For Immediate Release
March 25, 2008
Contact: Alison Duquette, Marcia Adams, or Tammy Jones
Phone: (202) 267-3883
The U.S. aviation community has initiated and completed significant short-term actions to improve safety at U.S. airports. Recent close calls at some of our nation’s busiest airports show that action must be taken to reduce the risk of runway incursions and wrong runway departures.
Led by Acting FAA Administrator Bobby Sturgell, more than 40 aviation leaders from airlines, airports, air traffic control and pilot unions, aerospace manufacturers, agreed on August 15, 2007, to an ambitiousplan focused on solutions in: cockpit procedures, airport signage and markings, air traffic procedures, and technology.
The following is a summary of the aviation industry’s short-term accomplishments. Work continues on mid- and long-term goals.
Upgrade Airport Markings at Medium and Large Airports
Action: All airports with more than 1.5 million enplanements to voluntarily accelerate the enhancement of new markings that the FAA originally required by June 30, 2008.
Status: As of today, 72 of the targeted 75 airports have completed painting. The remaining three will have their markings upgraded in advance of the June 2008 deadline.
Upgrade Airport Markings at Smaller Airports
Action: All airports certificated under Part 139 to develop plans to voluntarily upgrade existing markings, even though it is not required.
Status: As of today, 90 airports have upgraded their markings, and an additional 332 airports have committed to making the upgrades. This means 422 of the 492 small certificated airports (86 percent) have agreed to voluntarily complete the installation of enhanced markings. The FAA continues to track the progress with airport sponsors and provide assistance.
The FAA is taking steps to mandate extending the enhanced taxiway centerline requirement to all certificated airports. The Office of Airport Safety and Standards issued a draft change to Advisory Circular (AC) 150/5340-1J, Standards for Airport Markings, in late December 2007. The comment period closed on February 26, 2008. After reviewing the comments, the FAA has decided that airports with less than 1.5 million annual passenger enplanements, but more than 370,000 annual passenger enplanements, must complete enhanced taxiway centerline markings by March 31, 2009. For the remaining smaller airports, the deadline will be March 31, 2010. The FAA signed the AC on March 25, 2008, and it will be effective March 31, 2008.
Airport Recurrent Training
Action: All other certificated airports to voluntarily develop plans to require annual recurrent training to all individuals with access to movement areas such as runways and taxiways.
Status: All of the 567 certificated airports in the United States require initial and recurrent training for airport employees such as airport police and airport maintenance workers. As a result of the Call to Action, there are currently 420 airports that require recurrent training for non-airport employees such as Fixed-Based Operators or airline mechanics. Additionally, 94 airports plan to adopt this requirement. To date, nearly 91% of the certificated airports have agreed to step up to the Call to Action challenge. Regional offices continue to track the progress with airport sponsors and provide assistance.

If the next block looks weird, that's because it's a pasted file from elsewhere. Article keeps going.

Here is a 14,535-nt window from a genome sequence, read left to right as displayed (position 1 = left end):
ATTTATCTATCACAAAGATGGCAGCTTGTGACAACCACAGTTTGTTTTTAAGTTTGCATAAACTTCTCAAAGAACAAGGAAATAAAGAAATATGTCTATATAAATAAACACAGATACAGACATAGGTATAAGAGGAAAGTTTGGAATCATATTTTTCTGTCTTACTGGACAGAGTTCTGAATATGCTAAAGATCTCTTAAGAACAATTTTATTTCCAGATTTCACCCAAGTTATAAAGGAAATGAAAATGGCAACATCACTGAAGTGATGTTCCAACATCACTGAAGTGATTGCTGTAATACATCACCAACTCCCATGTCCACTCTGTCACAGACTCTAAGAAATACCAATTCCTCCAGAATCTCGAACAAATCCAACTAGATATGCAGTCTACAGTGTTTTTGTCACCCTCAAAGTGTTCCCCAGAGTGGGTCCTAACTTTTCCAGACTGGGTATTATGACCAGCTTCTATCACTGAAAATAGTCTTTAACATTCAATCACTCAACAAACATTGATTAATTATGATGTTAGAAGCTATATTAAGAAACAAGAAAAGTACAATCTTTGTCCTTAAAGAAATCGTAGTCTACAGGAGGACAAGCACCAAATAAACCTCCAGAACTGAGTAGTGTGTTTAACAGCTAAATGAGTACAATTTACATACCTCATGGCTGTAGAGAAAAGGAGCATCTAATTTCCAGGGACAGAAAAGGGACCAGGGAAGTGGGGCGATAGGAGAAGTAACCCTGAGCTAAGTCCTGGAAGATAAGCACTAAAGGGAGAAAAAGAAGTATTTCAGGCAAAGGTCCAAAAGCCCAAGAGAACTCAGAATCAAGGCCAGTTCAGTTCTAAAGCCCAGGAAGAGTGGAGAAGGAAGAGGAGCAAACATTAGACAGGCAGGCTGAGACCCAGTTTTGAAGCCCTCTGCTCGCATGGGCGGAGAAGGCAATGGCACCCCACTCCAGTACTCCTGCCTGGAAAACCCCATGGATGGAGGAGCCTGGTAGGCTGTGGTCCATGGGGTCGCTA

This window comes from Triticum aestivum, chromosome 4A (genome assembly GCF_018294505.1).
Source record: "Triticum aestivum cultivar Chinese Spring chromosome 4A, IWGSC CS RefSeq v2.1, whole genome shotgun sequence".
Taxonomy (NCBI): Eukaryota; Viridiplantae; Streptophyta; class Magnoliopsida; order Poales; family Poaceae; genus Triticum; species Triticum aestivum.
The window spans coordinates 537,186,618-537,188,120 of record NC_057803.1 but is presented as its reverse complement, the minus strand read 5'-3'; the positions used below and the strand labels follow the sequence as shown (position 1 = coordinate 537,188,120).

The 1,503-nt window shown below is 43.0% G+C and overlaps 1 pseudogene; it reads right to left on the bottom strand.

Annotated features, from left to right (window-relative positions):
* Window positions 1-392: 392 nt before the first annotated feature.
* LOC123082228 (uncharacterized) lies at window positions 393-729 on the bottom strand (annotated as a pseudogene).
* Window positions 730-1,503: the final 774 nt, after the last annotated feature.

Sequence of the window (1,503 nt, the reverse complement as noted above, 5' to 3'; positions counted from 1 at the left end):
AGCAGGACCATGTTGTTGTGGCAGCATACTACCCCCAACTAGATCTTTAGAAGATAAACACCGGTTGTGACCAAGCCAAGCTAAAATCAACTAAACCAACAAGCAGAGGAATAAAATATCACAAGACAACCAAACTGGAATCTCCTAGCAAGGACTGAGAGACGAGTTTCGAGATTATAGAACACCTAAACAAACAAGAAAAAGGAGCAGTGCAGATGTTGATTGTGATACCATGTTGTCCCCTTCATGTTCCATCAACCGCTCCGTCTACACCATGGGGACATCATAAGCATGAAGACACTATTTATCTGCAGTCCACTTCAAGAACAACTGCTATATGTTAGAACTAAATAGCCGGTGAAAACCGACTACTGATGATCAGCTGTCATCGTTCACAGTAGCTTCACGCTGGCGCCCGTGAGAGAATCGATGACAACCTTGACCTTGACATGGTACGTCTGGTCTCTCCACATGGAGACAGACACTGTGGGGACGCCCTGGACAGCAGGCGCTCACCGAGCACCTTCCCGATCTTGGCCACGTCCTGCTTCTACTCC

The Office of Airport Safety and Standards issued a draft change to AC 150/5210-20, Ground Vehicle Operations on Airports, in late December 2007. The comment period closed on February 26, 2008. Based on a review of comments, the AC change strongly recommends regular recurrent driver training for all persons with access to the movement area. The FAA signed the AC on March 25, 2008, and it will be effective March 31, 2008. In addition, the FAA is undertaking a rulemaking process that will make this training mandatory.
Airport Surface Analysis
Action: Complete a runway safety review of 20 airports based on runway incursion data and wrong runway departure data.
Status: Reviews of all 20 airports are complete and have resulted in more than 100 short-term and numerous mid- and long-term initiatives. Almost all of the short-term initiatives identified have already been completed. The agency has evaluated lessons learned from the initial surface analysis and have modified the format for future Runway Safety Action Team (RSAT) meetings and incorporated evaluation of the wrong runway risk factors identified by the Commercial Aviation Safety Team (CAST) into the RSATs.
The first tier included: Hartsfield-Jackson Atlanta International; Dekalb Peachtree (Atlanta); Logan International; O’Hare International; Dallas/Ft. Worth International; Denver International; Ft. Lauderdale-Hollywood International; McCarran International (Las Vegas); North Las Vegas; Long Beach/Daugherty Field; Los Angeles International; Miami International; General Mitchell International (Milwaukee); John F. Kennedy International; Orlando International; Philadelphia International; Reno-Tahoe International; San Francisco International; Norman Y. Mineta San Jose International; and John Wayne Airport (Orange County) Santa Ana.